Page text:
Choosing to go to a one-person show at the Hollywood Fringe Festival can be a game of chance. Sometimes you see a theatrical experience that is extraordinary; sometimes the experience is far more mundane. But what you do normally see is a production that focuses, in one way or another, on the life of the one person who created it. So when I heard that Mitchell Bisschop had chosen to create a fictional one-person show centered around a serial killer that claimed it belonged in the horror category, I was very intrigued. Pit of Goblins
Good news. Bisschop has largely succeeded in exactly what he intended to make. Pit of Goblins works very well as a dark, horrible, and quite funny tale of a serial killer who believes he’s found a way to avoid ever getting caught. Fueled by Bisschop’s strong characters, smart writing, and strange but compelling viewpoint as a creator, Pit of Goblins comes across as one of the better horror experiences at this year’s Fringe festival.
Pit of Goblins centers around Wayne, a mild-mannered serial killer, and those who are trying to capture him, largely one poor overwhelmed sheriff. But Wayne has an ace up his sleeve in this cat-and-mouse game. He has a literal “pit of goblins.” Yes, I was confused as hell the first time it was introduced, as well. But as Wayne explains, the concept is very simple.
The pit opened up in front of him one day, and the goblins informed him that if he would bring them one dead body a month for food, he would be forever safe from being caught by the police. For a serial killer, such a deal would seem to have great value and Wayne took it instantly.
In fact, that’s how we first meet him – bringing one of the dead bodies to the pit. But because he’s a serial killer, he can’t just bring them one of his normal victims. Those need to be found by the police in order to maintain his serial killer status. So the bodies for the goblins have to come from additional bodies he kills. It’s not something he enjoys, he tells us, but it’s essentially the price of a perfect business.
And that’s when the story begins to spin into a wild tale of one actor, multiple characters. Is the pit actually a real thing? Or is Wayne delusional? Why is the sheriff so determined to make sure that nothing – no missing bodies, no serial killers, nothing – is going to stop an upcoming talent contest? Pit of Goblins starts the show with an unusual premise and runs with it without ever looking back.
In fact, I found that fearlessness in telling this tale to be the best thing about the show. Make no mistake – this is a weird tale. But it’s also gruesome as Wayne happily explains in various scenes how he kills people for his hobby – and for his pit – and how upset he is that the media hasn’t accurately reported the serial killer moniker he keeps pushing. It’s also quite funny as we learn more and more about both Wayne and the sheriff trying to take him down. And through it all is a lingering mystery: Is the pit actually real? It’s often very hard to blend multiple aspects into a watchable story and Bisschop has accomplished both in this show.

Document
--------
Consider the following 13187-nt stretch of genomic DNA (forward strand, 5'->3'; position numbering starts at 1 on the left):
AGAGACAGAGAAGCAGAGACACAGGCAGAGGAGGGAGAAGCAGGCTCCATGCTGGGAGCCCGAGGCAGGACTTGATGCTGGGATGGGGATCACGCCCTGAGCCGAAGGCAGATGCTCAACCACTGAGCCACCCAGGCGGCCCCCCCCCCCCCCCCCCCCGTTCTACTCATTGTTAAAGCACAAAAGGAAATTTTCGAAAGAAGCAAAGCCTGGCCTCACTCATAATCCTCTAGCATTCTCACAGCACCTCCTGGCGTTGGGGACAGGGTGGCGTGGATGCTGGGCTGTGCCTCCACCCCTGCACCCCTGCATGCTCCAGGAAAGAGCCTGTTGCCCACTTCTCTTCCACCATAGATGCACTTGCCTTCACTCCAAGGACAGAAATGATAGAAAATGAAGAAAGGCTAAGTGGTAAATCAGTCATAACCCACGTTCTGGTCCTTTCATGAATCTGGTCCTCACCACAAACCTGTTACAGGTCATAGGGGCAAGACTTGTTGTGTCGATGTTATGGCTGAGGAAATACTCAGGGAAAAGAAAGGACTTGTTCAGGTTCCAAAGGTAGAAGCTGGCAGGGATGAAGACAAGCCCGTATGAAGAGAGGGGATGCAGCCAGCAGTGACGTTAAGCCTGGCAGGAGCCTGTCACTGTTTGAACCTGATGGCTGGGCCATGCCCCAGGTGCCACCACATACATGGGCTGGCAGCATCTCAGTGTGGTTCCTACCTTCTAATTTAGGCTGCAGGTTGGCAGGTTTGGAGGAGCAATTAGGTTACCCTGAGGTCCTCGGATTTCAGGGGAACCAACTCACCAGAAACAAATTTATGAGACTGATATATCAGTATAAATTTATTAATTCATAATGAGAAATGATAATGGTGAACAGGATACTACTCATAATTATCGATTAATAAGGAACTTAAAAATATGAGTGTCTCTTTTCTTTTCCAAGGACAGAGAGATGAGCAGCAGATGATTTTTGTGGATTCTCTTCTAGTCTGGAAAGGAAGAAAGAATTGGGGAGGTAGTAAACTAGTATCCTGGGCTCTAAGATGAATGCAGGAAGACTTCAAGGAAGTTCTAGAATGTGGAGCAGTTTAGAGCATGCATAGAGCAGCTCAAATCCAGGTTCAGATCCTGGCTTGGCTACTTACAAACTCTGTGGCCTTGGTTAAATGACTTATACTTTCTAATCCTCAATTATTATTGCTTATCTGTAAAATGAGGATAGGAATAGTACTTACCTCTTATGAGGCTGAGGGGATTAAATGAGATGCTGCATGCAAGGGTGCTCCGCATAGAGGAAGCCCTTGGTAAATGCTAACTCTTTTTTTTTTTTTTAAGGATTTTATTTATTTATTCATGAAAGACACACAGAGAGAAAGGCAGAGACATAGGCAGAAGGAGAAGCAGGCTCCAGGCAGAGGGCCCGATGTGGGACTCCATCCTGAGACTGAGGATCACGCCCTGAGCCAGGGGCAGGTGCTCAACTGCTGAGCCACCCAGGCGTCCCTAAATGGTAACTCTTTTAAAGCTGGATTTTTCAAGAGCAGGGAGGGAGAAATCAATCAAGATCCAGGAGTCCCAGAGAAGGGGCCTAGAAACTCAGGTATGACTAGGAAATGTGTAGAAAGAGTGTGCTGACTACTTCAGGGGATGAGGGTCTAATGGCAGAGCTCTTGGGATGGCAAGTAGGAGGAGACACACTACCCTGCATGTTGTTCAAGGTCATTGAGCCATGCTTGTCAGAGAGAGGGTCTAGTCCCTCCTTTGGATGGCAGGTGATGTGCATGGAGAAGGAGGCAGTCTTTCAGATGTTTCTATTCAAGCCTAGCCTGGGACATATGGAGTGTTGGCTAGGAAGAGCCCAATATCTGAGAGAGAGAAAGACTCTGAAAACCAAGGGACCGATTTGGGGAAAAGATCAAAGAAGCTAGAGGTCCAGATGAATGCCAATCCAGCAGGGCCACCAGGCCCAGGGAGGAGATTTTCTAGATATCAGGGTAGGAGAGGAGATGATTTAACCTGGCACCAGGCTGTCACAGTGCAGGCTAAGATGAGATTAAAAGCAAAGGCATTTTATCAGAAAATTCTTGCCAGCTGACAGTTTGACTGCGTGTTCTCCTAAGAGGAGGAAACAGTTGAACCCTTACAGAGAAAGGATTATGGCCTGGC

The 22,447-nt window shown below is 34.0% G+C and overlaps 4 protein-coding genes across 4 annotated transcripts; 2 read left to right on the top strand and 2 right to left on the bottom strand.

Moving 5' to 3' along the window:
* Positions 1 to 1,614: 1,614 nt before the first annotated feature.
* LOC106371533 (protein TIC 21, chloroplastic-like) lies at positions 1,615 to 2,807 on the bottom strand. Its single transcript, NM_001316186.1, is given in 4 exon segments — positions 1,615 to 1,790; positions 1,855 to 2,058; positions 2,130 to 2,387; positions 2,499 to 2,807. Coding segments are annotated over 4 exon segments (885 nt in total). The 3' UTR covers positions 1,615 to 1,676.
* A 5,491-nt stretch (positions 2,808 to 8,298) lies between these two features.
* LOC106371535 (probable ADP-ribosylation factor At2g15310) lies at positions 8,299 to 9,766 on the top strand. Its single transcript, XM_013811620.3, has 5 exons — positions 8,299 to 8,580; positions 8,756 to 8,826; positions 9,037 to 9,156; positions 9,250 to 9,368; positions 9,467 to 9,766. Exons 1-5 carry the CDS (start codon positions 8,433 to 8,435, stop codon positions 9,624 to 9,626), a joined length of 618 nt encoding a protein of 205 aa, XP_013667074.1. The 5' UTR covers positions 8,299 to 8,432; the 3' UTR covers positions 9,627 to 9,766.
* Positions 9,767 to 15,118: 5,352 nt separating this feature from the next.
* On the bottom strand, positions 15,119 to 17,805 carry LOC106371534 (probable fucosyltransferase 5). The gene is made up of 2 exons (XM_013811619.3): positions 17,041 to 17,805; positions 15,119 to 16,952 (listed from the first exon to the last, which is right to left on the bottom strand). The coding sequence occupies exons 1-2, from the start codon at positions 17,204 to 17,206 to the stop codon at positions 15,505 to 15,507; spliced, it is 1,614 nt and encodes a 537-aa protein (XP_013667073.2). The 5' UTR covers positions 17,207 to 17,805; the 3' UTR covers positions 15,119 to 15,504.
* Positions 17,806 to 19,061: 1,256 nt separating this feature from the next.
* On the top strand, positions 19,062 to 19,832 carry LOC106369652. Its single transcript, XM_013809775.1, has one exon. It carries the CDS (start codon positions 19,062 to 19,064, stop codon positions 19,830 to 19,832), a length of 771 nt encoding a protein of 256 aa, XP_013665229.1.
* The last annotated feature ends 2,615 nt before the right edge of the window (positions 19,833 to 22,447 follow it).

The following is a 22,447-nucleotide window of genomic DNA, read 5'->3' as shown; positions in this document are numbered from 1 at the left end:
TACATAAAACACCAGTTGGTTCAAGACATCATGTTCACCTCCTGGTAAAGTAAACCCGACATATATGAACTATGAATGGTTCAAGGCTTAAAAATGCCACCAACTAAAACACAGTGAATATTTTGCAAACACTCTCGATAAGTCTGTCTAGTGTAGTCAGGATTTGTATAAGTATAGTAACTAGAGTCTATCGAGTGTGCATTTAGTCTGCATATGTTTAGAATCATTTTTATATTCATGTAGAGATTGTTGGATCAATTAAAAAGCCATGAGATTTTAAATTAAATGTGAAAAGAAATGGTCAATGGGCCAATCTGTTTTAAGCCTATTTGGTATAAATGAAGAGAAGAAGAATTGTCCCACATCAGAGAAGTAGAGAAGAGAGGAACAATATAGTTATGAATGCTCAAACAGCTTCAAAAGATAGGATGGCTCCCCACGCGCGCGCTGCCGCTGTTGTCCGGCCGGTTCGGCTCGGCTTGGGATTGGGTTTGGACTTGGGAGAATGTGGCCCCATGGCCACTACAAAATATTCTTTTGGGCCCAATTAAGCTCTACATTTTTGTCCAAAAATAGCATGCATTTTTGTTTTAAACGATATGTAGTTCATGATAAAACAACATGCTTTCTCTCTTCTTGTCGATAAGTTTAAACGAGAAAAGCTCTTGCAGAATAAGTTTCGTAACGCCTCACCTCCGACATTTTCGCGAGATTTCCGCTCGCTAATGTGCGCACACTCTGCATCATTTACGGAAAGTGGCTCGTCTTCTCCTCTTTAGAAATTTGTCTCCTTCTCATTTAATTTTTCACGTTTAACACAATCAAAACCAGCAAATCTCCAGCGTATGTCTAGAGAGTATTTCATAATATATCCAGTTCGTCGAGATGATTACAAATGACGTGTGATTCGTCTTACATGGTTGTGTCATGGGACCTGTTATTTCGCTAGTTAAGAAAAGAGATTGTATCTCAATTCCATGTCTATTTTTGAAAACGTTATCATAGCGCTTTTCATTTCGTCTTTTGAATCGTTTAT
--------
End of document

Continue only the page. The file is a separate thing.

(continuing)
The only problems that I found in the show may be tied to my seeing the preview performance, but may be more deeply ingrained into the show. First, there are several very long scene changes that are covered by videos being played on the back wall of things such as famous serial killers or strange karaoke videos that feel as though they came from a serial killer’s basement. I felt it likely these changes are this long to allow Bisschop to change costumes – but it also derails the forward momentum of the story multiple times. Starting and stopping like that became frustrating for me.
Equally problematic is the fact that the latter part of the story drags for me. There are several scenes that do not give us any new information – either plot-wise or character-wise – and these scenes feel pretty unnecessary. In fact, I think if these scenes were cut (and the changes were sped up), the show could be a full 10 minutes shorter. For me, that shorter length would be a far, far better pacing for the story.
Generating appropriate horror in a theatrical setting can be very, very hard. For most of Pit of Goblins, that underlying sense of impending horrible things looms very large in just the right way. Combining that horror with some excellent characters and sharp comedy equates into a show that is enjoyable and dark, funny and ghoulish, all at the same time. I have found myself returning to the story several times in the days since I saw the production. And that is what great horror stories do. They stick with you, spreading in the recesses of your mind and making it very hard to let go. Pit of Goblins is currently spreading in my dark areas and you ought to give it a chance to do the same in yours.
Find out more information on Pit of Goblins and buy tickets here. Keep up to date with all of our Hollywood Fringe Festival 2019 coverage here. Follow our Event Guide for more news and reviews throughout the year.
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